Charles Hoge, psychiatrist at Walter Reed and co-author of the study, said, "We do know that many mental health concerns tend to emerge two to three months after people get back and that screening at that time should provide us another opportunity" to identify veterans at risk (New York Times, 3/1).
McNally noted the fact that 35% of returning soldiers sought help for mental health concerns "indicates that the stigma barrier may be falling" (Los Angeles Times, 3/1).
Michael Kussman, principal deputy under secretary for health at the Department of Veterans Affairs, noted that although large numbers of returning soldiers sought mental health treatment, many were not diagnosed with psychiatric conditions. "Readjustment and reintegration issues are very common among servicemen returning from any combat," he said, adding, "A large portion of people have this temporary reaction. These are normal reactions to abnormal situations and are not considered mental illnesses" (Washington Post, 3/1).
Hoge attributed the differences in mental health issues reported among soldiers in the various deployment locations to the heightened danger and violence of the Iraq conflict. He said, "Just about everybody who is deployed to Iraq is affected in some way" (Baltimore Sun, 3/1).
Hoge added, "There is no front line in Iraq. Individuals who are patrolling the streets will be at higher risk of being involved in combat, but folks who are largely located at one base are also targets of mortar and artillery, and everyone in convoys is a target" (Washington Post, 3/1). Hoge said, "The most important finding is that a large number of soldiers and Marines are using mental health services very soon after they get home," which shows that the military's mental health support system is working (Baltimore Sun, 3/1).
Ralph Ibson, a vice president of the National Mental Health Association, said the study emphasizes the need for increased spending on mental health care for Iraq veterans, adding that President Bush's proposed budget, which includes a 6% increase in spending for VA, "would ultimately shortchange veterans who need mental health services. This study can and should be a wake-up call in terms of veterans' mental health needs."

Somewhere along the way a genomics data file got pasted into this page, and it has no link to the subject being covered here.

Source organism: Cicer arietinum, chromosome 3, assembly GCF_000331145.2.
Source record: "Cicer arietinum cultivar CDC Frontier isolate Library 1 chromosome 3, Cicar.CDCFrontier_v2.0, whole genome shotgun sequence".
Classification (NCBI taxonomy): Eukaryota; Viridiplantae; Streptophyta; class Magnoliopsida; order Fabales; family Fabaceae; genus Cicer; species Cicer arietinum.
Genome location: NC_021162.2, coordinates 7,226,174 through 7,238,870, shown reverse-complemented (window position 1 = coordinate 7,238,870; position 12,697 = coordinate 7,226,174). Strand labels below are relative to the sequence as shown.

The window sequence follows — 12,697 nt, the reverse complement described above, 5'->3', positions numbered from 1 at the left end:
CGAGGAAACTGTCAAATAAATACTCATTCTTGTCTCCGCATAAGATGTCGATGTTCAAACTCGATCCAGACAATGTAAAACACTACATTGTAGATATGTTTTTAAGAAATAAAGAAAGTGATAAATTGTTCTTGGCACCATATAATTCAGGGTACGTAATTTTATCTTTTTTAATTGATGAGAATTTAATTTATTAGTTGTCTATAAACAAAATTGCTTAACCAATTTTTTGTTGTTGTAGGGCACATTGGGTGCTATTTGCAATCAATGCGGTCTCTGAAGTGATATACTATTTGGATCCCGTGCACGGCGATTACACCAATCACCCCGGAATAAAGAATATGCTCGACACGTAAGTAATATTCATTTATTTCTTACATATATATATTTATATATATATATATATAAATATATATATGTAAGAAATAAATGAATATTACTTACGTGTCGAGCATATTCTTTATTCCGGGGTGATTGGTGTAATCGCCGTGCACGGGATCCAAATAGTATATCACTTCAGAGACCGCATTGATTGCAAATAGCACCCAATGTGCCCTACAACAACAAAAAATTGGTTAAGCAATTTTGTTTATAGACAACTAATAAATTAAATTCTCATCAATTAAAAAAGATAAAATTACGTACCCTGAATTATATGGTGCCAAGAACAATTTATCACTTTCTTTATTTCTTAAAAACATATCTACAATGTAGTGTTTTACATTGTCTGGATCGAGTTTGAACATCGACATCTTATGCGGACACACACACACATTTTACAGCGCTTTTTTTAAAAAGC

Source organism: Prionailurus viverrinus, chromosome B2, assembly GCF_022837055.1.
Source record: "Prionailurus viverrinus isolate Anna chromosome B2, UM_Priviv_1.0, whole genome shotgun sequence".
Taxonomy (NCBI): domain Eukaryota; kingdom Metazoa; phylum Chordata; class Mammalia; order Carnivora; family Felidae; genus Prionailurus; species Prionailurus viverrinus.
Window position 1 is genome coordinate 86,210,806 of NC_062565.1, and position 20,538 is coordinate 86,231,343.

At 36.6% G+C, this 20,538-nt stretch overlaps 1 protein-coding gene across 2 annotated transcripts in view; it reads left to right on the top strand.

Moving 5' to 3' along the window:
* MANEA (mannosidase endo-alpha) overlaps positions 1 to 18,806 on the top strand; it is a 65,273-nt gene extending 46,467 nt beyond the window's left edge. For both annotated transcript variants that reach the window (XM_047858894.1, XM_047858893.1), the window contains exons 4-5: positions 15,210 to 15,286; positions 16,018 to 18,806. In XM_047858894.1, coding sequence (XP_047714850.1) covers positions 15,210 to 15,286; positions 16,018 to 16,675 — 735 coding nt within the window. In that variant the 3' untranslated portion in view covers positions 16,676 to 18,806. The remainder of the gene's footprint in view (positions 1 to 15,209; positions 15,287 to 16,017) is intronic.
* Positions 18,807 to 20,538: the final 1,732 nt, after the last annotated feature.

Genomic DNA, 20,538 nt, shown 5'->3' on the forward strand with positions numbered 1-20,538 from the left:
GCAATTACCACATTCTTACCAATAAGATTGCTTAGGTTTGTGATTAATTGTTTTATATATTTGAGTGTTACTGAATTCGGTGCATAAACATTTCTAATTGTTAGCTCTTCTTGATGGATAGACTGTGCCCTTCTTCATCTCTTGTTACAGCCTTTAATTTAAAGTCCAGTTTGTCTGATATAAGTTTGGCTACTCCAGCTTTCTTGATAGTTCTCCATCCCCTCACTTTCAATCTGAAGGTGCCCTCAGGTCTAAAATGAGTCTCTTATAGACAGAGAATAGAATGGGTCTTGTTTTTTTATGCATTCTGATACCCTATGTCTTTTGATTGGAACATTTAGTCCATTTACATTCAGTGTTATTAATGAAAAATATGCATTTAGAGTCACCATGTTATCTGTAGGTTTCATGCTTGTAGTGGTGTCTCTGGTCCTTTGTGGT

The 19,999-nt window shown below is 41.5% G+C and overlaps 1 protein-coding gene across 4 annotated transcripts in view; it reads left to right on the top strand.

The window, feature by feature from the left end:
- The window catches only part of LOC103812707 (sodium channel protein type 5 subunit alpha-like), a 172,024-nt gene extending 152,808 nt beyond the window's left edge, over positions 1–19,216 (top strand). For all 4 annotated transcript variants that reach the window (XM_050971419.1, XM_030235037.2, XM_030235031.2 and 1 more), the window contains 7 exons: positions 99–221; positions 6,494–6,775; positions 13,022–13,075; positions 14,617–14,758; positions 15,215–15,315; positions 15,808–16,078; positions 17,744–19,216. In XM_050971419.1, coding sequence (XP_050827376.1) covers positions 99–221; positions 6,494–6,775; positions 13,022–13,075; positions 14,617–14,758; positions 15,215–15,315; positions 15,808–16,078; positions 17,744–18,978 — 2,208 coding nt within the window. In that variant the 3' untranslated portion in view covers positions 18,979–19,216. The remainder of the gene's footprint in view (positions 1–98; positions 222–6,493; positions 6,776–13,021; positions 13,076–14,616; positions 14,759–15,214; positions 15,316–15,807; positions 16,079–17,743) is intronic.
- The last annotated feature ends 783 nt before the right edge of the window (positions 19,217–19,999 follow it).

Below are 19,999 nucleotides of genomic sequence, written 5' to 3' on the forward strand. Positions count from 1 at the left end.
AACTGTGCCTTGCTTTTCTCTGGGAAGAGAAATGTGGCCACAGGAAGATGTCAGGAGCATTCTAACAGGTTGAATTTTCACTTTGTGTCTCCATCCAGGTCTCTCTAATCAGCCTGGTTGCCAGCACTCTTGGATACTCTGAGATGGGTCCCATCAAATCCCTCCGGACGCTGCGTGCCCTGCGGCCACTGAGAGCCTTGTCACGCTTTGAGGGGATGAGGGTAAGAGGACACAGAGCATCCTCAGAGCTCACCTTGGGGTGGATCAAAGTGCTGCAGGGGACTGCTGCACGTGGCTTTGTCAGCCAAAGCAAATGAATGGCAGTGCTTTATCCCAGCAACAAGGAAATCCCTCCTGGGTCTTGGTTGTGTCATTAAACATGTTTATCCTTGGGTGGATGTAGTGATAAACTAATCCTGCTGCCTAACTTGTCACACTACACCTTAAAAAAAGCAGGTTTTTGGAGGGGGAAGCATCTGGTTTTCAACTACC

Hoge continued, "In prior wars, mental health issues weren't studied until years, sometimes decades, after the soldiers came back. For this war, we're doing it differently. Research is influencing policy, and we're adjusting policies as the data come in" (AP/Long Island Newsday, 2/28).
An abstract of the study is available online.
NPR's "All Things Considered" on Tuesday reported on the study. The segment includes comments from Tom Berger, chair of the PTSD and Substance Abuse Committee for Vietnam Veterans of America and Hoge (Shapiro, "All Things Considered," NPR, 2/28). The complete segment is available online in RealPlayer.This is part of the California Healthline Daily Edition, a summary of health policy coverage from major news organizations. Sign up for an email subscription.